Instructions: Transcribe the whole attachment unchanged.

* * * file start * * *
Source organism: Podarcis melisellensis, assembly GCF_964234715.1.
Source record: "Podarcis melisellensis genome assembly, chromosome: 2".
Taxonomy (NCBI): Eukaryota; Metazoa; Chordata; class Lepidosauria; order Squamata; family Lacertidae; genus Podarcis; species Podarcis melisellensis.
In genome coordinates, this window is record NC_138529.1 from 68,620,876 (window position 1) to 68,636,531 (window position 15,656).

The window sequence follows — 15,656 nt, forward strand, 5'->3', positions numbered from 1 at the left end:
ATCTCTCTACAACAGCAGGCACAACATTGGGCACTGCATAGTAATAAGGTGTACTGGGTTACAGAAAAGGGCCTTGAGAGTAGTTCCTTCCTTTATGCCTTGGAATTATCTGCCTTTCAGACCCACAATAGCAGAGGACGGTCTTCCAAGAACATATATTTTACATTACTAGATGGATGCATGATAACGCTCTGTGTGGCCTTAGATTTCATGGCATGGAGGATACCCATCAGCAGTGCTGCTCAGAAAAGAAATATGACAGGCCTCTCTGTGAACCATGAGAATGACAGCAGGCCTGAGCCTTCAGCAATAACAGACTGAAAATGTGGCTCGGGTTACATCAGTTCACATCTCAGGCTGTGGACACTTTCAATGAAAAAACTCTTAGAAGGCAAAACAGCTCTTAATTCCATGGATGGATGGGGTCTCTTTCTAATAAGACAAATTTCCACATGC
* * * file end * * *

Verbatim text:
Source organism: Podarcis melisellensis, assembly GCF_964234715.1.
Source record: "Podarcis melisellensis genome assembly, chromosome: 2".
Taxonomy (NCBI): Eukaryota; Metazoa; Chordata; class Lepidosauria; order Squamata; family Lacertidae; genus Podarcis; species Podarcis melisellensis.
In genome coordinates, this window is record NC_138529.1 from 68,620,876 (window position 1) to 68,636,531 (window position 15,656).

The window sequence follows — 15,656 nt, forward strand, 5'->3', positions numbered from 1 at the left end:
ATCTCTCTACAACAGCAGGCACAACATTGGGCACTGCATAGTAATAAGGTGTACTGGGTTACAGAAAAGGGCCTTGAGAGTAGTTCCTTCCTTTATGCCTTGGAATTATCTGCCTTTCAGACCCACAATAGCAGAGGACGGTCTTCCAAGAACATATATTTTACATTACTAGATGGATGCATGATAACGCTCTGTGTGGCCTTAGATTTCATGGCATGGAGGATACCCATCAGCAGTGCTGCTCAGAAAAGAAATATGACAGGCCTCTCTGTGAACCATGAGAATGACAGCAGGCCTGAGCCTTCAGCAATAACAGACTGAAAATGTGGCTCGGGTTACATCAGTTCACATCTCAGGCTGTGGACACTTTCAATGAAAAAACTCTTAGAAGGCAAAACAGCTCTTAATTCCATGGATGGATGGGGTCTCTTTCTAATAAGACAAATTTCCACATGC